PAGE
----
Okay, a few things.
Everybody knows Jessica Valenti is a very smart woman, a good writer, and a committed feminist. Feministing was one of the first blogs I got into; it was hugely important in getting me engaged with current feminism and my claiming of the label “feminist.”
I am glad the book exists. I think it will inspire a percentage of readers to be feminists (and any percentage is great!), and it certainly won’t turn anyone off to feminism.
Also, it is hugely flawed.
I know am I way ahead of the average on the feminist learning curve, but I’m a lot closer to the target audience than most of the bloggers who have been offering comments. I am white, middle class, 17, still in high school. And Full Frontal Feminism was completely patronizing.
My girlfriend (aged 18) isn’t a feminist geek like me — she’s only cared about feminism very recently, and she doesn’t spend hours of her day reading feminist blogs. If I’m not quite the target audience, she definitely is; very young, intrigued by feminism but just figuring out what it’s all about, whether it’s right for her, what identifying as a feminist means. She didn’t read the whole thing because she didn’t need to. After I’d read it (it is, by the way, a very fast, fun read), we flipped through it together, and she’d learned what she could from it in under an hour.
It does some good groundwork — giving a lovely and brief definition of feminism, for example, and touching on a big range of issues. But I doubt that it would explain “why feminism matters” to young women who weren’t ready to believe it (it isn’t converting any budding fundies, that is). And the young women who are ready to believe it will, in my experience, feel dissatisfied and condescended to.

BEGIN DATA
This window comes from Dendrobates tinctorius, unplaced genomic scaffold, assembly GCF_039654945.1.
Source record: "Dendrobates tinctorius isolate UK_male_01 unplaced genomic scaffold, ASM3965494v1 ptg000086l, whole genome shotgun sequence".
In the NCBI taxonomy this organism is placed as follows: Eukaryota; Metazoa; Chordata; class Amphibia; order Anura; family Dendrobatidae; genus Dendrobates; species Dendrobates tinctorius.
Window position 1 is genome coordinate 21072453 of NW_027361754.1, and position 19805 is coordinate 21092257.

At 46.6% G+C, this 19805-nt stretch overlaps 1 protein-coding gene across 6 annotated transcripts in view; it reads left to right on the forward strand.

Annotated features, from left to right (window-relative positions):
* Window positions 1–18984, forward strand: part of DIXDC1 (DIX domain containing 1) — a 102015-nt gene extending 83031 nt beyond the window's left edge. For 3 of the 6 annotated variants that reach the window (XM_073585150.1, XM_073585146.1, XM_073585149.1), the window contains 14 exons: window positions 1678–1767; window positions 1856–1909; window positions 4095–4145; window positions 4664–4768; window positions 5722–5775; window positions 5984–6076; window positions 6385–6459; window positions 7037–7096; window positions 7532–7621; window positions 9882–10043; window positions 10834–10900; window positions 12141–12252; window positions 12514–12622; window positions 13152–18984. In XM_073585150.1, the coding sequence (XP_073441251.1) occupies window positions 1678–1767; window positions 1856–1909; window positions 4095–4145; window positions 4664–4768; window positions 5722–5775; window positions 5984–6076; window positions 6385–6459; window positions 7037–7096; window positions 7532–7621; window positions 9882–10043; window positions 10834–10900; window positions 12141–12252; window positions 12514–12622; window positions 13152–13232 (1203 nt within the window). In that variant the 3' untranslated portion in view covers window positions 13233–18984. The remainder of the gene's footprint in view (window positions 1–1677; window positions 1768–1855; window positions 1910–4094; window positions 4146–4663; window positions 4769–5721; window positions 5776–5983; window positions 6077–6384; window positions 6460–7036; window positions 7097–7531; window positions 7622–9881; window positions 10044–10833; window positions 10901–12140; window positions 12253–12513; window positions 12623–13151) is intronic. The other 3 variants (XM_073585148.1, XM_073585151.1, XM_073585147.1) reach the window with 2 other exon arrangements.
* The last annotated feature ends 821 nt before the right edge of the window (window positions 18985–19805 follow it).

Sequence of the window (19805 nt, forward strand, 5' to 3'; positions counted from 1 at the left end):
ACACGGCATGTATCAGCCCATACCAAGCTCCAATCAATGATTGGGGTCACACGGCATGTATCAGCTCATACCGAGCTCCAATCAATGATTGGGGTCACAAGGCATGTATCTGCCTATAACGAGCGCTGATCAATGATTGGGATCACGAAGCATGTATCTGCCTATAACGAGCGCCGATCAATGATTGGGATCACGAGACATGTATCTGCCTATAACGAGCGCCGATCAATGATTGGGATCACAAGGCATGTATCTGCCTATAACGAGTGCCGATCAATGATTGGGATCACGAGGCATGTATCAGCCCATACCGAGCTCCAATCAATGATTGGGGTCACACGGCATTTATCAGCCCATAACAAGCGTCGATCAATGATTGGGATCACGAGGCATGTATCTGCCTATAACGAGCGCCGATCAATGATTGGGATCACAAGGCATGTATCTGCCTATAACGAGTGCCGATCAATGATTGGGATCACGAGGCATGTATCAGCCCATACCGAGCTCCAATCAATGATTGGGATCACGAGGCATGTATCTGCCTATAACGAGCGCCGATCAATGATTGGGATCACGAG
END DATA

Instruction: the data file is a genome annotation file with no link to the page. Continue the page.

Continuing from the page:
For example, chapter two, “Feminists Do It Better, and Other Sex Tips,” does a decent job explaining that women should get to enjoy sex (duh), and that sex ed is important (duh), but not a lot else. The opening line is awesome: “I’m better in bed than you are. And I have feminism to thank for it” (19). But all she gives us to prove it is, “Feminists do it better ’cause we know how to get past all the bullshit” (19). Then, she tells us what the bullshit is (as if we didn’t know).
Tell me what it looks like beyond the bullshit! Tell me how feminist sex is different! Don’t just tell me to masturbate!
Girls and young women who are on the verge of calling themselves feminist — who already have feminist values, who just need to be drawn out a little — already know that sexism is fucked up. They already know what sexism looks like, because it’s everywhere.
Don’t just prove to me that sexism exists and is bad. Anybody who can’t see that is asleep. It’s not enough to stop there, even in a feminist primer.
The major criticism the book’s been getting is that Valenti, as a straight white educated middle-class woman, continues the old game of marginalizing the marginalized. I won’t try to speak about poor women or women of color, but, as a card-carrying queer, I think she does an okay job with queer women’s issues. She makes obvious attempts not to leave queer women out, and I appreciated it. One complaint: why the fuck was “Take birth control. Trust me.” (240) on the list of things to do? “Use protection,” “have safer sex,” fine. But Valenti chose to use the one phrase that excluded lesbians when talking about contraception. I know Jessica Valenti doesn’t really want me and my girlfriend — real live members of the target audience! — to use “birth control.” That would be a waste of time, money, and resources. So why did she say she did? (I’ll give you a hint: it’s two words, and it stars with “presumed” and ends with “heterosexuality.”) Not helpful. Not necessary. Not malicious, either — just lazy.
Last but not least, and most obviously, the cover.
Completely stupid, completely unnecessary, completely bizarre. You shouldn’t judge a book by it’s cover, and I didn’t. Emily didn’t like the cover either and she bought the damn thing. I read it straight through from the naked objectified body to the end.
Yes, the cover is eye-catching. Yes, it will sell copies. Yes, it will draw in people who aren’t feminist-identified. And we all know exactly why. Objectifying women to sell anything — even and especially feminist literature — is not okay and most definitely not feminist.
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